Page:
gained some maids but treated them like her family and performed the house duties with them.[1] Another reference to their simple life comes to us from the Tasbih
Tasbih
of Fatimah, a divine formula that was first given to Fatimah
Fatimah
when she asked her father for a kaneez (servant girl) in order to help her with household chores. Her father asked her if she would like a gift instead that was better than a servant and worth more than everything in the world. Upon her ready agreement, he told her to recite at the end of every prayer the Great Exaltation, Allahu Akbar 34 times, the Statement of Absolute Gratitude, Alhamdulillah
Alhamdulillah
33 times and the Invocation of Divine Glory, Subhan'Allah
Subhan'Allah
33 times, totalling 100. This collective prayer is called the Tasbih
Tasbih
of Fatima.[38][39] Married life[edit] The event of Ahl al-Kisa
Ahl al-Kisa
signifies a happy married life. Muhammad
Muhammad
used to say: "Fatima is a part of my body, and I hate what she hates to see, and what hurts her, hurts me."[34] The three most popular versions of this tradition are related by al-Miswar b. Makhrama, a Companion who was about nine years old when Muhammad
Muhammad
died.[40] Ali, anyhow, did not marry another woman during Fatima's lifetime. One of Ali's letter provides comparison of alleged proposal[41]

Human beings have received and will receive perfection through us. The perpetual supremacy and inherent superiority do no prevent us from making contact with human beings or with your clan, and we have married amongst you and have established family connections with your clan, though you do not belong to our class. How can you be our equal when the Holy Prophet belongs to us and Abu Jahl, the worst enemy of Islam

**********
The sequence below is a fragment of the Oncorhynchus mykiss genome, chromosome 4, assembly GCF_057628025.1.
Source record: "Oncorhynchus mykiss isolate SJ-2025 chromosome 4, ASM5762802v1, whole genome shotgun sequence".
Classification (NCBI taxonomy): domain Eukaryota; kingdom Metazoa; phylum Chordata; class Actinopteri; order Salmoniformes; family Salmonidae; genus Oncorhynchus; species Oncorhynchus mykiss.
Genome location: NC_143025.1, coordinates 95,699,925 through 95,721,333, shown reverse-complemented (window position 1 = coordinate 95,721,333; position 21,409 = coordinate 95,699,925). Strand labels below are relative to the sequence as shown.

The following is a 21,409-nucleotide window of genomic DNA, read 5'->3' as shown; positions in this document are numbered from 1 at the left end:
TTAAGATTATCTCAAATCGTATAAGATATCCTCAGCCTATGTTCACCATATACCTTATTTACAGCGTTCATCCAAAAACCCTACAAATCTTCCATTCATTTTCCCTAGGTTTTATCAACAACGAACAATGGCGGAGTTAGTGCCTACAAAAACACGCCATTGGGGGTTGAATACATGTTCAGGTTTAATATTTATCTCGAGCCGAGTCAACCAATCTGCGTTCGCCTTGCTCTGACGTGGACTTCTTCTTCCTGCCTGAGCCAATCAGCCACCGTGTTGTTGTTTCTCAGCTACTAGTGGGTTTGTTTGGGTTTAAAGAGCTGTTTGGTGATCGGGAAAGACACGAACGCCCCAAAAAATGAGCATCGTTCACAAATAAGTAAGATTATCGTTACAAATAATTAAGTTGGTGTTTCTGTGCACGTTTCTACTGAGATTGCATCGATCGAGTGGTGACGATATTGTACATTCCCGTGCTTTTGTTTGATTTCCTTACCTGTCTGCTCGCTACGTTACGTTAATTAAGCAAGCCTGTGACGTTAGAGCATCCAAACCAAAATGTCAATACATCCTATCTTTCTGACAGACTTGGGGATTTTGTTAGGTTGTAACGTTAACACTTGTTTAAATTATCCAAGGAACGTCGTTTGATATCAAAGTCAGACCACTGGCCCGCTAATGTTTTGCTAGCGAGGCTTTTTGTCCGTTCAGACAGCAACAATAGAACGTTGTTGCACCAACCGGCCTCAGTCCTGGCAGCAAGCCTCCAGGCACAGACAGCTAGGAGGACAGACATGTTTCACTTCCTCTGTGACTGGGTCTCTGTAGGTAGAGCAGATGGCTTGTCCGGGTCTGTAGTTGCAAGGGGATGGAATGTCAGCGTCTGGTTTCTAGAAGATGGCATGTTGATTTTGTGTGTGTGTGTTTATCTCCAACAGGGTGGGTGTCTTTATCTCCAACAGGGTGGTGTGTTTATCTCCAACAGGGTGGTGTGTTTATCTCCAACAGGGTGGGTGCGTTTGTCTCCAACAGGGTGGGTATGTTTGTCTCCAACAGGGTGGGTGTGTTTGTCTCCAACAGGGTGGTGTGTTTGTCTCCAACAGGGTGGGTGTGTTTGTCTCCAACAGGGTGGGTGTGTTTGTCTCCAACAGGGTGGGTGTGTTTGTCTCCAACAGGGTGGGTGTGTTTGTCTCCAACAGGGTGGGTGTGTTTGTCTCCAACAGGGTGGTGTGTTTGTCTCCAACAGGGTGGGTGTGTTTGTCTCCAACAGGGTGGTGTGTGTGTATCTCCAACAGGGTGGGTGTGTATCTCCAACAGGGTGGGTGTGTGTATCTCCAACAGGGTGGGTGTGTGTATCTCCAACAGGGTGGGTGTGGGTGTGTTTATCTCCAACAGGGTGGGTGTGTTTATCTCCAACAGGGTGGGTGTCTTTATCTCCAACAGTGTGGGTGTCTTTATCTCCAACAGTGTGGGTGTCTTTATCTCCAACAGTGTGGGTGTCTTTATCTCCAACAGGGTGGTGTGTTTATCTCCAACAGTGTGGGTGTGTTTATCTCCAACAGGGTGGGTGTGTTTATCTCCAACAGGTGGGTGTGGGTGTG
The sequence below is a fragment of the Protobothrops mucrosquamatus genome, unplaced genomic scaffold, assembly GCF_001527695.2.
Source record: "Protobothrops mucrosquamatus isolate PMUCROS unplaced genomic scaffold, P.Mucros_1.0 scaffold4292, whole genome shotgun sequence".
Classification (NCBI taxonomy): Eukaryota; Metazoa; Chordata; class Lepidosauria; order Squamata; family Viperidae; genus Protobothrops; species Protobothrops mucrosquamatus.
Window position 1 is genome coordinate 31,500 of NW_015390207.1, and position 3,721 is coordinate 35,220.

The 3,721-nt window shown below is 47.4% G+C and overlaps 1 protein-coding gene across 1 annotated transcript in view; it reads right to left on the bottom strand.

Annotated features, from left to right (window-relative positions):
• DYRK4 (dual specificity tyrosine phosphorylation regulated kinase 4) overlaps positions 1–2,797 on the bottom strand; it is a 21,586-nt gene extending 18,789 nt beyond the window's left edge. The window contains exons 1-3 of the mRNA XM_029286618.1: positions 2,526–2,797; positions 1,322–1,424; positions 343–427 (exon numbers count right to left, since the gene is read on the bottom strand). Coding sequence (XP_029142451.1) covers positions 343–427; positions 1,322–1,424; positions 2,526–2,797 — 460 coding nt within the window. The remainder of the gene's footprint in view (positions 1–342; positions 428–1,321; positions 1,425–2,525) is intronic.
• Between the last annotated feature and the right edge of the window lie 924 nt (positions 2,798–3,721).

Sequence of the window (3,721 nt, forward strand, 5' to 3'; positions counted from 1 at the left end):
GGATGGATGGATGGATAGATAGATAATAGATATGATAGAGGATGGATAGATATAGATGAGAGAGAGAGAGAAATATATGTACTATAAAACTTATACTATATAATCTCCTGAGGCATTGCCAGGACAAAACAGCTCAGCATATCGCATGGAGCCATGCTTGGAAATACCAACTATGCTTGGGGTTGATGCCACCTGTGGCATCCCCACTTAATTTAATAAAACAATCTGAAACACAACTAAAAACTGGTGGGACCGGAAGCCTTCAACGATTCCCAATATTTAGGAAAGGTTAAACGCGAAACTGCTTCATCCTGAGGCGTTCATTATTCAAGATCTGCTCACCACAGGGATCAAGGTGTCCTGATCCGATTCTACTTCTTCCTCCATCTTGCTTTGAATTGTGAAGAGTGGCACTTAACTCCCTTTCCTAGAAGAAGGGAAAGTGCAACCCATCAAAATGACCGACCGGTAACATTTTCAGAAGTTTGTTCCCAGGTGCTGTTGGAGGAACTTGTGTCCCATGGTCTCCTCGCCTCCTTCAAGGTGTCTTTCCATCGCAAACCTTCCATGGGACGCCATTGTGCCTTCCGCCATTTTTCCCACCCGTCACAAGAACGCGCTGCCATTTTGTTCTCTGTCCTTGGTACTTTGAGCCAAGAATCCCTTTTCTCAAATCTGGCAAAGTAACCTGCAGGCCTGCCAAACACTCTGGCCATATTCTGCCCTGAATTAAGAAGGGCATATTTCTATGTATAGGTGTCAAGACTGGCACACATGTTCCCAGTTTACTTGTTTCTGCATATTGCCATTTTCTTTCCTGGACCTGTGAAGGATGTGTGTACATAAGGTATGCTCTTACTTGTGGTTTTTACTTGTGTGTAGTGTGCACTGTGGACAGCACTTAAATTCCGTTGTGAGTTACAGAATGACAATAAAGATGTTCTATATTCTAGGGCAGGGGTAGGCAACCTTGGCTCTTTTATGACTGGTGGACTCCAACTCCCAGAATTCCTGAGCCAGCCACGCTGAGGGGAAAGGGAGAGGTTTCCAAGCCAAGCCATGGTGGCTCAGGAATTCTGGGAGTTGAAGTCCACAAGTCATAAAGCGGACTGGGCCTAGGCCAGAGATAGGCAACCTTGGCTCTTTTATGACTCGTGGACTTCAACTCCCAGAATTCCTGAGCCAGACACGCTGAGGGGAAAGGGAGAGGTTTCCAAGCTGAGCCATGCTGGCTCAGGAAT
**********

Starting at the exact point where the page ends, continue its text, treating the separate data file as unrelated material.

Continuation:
Islam
was from amongst you..(Famous written reply of Ali
Ali
to Muawiya)

In contrary with what Sunni says, in Shia
Shia
literature, there are some speeches from Ali
Ali
that deny any problem with his spouse. For instance, Ali
Ali
has sworn to the God, " I never did any act that made Fatimah angry and she never made me angry either."[42] Shia
Shia
acknowledge the saying of Muhammad, " Fatimah
Fatimah
is a part of me and whoever offends her offends me", but the context of the reporting in reference to Ali
Ali
is disputed, like Abu Muhammad
Muhammad
Ordoni quotes in his book: "Among the many fabricated stories told against Ali
Ali
was that he had asked for Abu Jahl's (the chief of infidels) daughter's hand in marriage. When this news reached Fatimah, she rushed to her father who found out the falsity of the story."[43] The Shia
Shia
say this statement was used by Fatimah
Fatimah
herself when she spoke to Abu Bakr
Abu Bakr
and Umar, stating that they had both displeased her.[44] On the battlefield[edit] Following the Battle of Uhud, Fatimah
Fatimah
tended to the wounds of her father and husband and took it upon herself to regularly visit the graves of all those who died in the battle and pray for them. Fatimah, along with her husband, was also called upon by Abu Sufyan to intercede on his behalf with Muhammad
Muhammad
while attempting to make amends following the violation of the Treaty of Hudaybiyyah. Abu Sufyan also asked for Fatimah's protection when she went to Mecca
Mecca
while it was under occupation which she refused under instruction from her father.[1] Fatimah
Fatimah
in the Qur'an[edit] See also: Ahl al-Bayt Some verses in the Qur'an
Qur'an
are associated with Fatimah
Fatimah